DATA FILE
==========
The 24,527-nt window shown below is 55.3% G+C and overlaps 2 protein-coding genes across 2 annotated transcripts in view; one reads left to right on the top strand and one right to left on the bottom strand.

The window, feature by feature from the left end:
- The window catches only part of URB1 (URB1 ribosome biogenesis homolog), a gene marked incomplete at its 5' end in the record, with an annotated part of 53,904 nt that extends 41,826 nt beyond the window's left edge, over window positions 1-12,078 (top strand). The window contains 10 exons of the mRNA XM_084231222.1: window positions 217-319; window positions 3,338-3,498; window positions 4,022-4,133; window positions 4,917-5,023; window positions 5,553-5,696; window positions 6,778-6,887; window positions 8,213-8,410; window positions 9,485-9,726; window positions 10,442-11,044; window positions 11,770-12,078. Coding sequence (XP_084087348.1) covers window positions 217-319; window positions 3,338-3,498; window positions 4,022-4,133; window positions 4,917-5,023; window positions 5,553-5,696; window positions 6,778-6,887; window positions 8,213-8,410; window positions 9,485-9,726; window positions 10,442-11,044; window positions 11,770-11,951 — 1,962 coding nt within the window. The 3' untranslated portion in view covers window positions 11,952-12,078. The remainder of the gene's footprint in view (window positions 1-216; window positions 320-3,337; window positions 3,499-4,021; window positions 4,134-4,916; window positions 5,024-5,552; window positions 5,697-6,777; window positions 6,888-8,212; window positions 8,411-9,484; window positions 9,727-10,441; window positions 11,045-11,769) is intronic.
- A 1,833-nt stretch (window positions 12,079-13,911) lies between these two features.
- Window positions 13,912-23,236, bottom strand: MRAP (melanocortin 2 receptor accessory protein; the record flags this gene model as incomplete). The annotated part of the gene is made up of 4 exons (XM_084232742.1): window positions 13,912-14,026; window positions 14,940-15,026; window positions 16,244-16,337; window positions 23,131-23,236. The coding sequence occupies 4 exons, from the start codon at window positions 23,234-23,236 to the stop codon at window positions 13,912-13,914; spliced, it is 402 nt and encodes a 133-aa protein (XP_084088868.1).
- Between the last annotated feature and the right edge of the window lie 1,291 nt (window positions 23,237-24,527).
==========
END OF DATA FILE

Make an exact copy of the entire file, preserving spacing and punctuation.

The 24,527-nt window shown below is 55.3% G+C and overlaps 2 protein-coding genes across 2 annotated transcripts in view; one reads left to right on the top strand and one right to left on the bottom strand.

The window, feature by feature from the left end:
- The window catches only part of URB1 (URB1 ribosome biogenesis homolog), a gene marked incomplete at its 5' end in the record, with an annotated part of 53,904 nt that extends 41,826 nt beyond the window's left edge, over window positions 1-12,078 (top strand). The window contains 10 exons of the mRNA XM_084231222.1: window positions 217-319; window positions 3,338-3,498; window positions 4,022-4,133; window positions 4,917-5,023; window positions 5,553-5,696; window positions 6,778-6,887; window positions 8,213-8,410; window positions 9,485-9,726; window positions 10,442-11,044; window positions 11,770-12,078. Coding sequence (XP_084087348.1) covers window positions 217-319; window positions 3,338-3,498; window positions 4,022-4,133; window positions 4,917-5,023; window positions 5,553-5,696; window positions 6,778-6,887; window positions 8,213-8,410; window positions 9,485-9,726; window positions 10,442-11,044; window positions 11,770-11,951 — 1,962 coding nt within the window. The 3' untranslated portion in view covers window positions 11,952-12,078. The remainder of the gene's footprint in view (window positions 1-216; window positions 320-3,337; window positions 3,499-4,021; window positions 4,134-4,916; window positions 5,024-5,552; window positions 5,697-6,777; window positions 6,888-8,212; window positions 8,411-9,484; window positions 9,727-10,441; window positions 11,045-11,769) is intronic.
- A 1,833-nt stretch (window positions 12,079-13,911) lies between these two features.
- Window positions 13,912-23,236, bottom strand: MRAP (melanocortin 2 receptor accessory protein; the record flags this gene model as incomplete). The annotated part of the gene is made up of 4 exons (XM_084232742.1): window positions 13,912-14,026; window positions 14,940-15,026; window positions 16,244-16,337; window positions 23,131-23,236. The coding sequence occupies 4 exons, from the start codon at window positions 23,234-23,236 to the stop codon at window positions 13,912-13,914; spliced, it is 402 nt and encodes a 133-aa protein (XP_084088868.1).
- Between the last annotated feature and the right edge of the window lie 1,291 nt (window positions 23,237-24,527).